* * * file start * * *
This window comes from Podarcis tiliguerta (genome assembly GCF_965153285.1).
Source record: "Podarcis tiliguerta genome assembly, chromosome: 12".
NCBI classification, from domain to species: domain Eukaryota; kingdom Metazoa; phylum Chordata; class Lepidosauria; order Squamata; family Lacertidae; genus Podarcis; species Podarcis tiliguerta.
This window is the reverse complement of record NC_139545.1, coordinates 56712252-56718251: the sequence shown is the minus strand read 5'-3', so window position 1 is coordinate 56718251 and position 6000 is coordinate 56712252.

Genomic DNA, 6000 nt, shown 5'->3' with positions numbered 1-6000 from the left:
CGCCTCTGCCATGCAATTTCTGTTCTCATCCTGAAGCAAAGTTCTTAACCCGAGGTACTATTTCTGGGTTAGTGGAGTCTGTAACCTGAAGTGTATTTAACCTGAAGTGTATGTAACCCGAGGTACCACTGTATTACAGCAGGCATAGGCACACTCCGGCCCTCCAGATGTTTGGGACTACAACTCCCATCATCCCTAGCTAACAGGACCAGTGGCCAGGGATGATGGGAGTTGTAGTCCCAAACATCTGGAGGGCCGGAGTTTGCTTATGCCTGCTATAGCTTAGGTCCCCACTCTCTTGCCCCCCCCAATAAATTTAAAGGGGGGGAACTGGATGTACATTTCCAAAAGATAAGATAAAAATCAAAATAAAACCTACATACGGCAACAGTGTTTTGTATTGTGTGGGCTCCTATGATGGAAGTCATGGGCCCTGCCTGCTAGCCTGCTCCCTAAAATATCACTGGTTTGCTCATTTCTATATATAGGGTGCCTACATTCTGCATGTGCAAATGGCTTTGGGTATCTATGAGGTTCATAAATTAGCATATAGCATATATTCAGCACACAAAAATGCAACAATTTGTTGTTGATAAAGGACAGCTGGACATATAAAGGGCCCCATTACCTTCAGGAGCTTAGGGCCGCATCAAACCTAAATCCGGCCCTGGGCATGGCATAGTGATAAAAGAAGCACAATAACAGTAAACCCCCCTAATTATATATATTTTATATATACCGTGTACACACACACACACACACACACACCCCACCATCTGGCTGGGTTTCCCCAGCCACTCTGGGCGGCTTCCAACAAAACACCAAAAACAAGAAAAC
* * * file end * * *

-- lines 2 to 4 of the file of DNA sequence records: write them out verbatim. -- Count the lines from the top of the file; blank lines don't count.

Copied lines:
Source record: "Podarcis tiliguerta genome assembly, chromosome: 12".
NCBI classification, from domain to species: domain Eukaryota; kingdom Metazoa; phylum Chordata; class Lepidosauria; order Squamata; family Lacertidae; genus Podarcis; species Podarcis tiliguerta.
This window is the reverse complement of record NC_139545.1, coordinates 56712252-56718251: the sequence shown is the minus strand read 5'-3', so window position 1 is coordinate 56718251 and position 6000 is coordinate 56712252.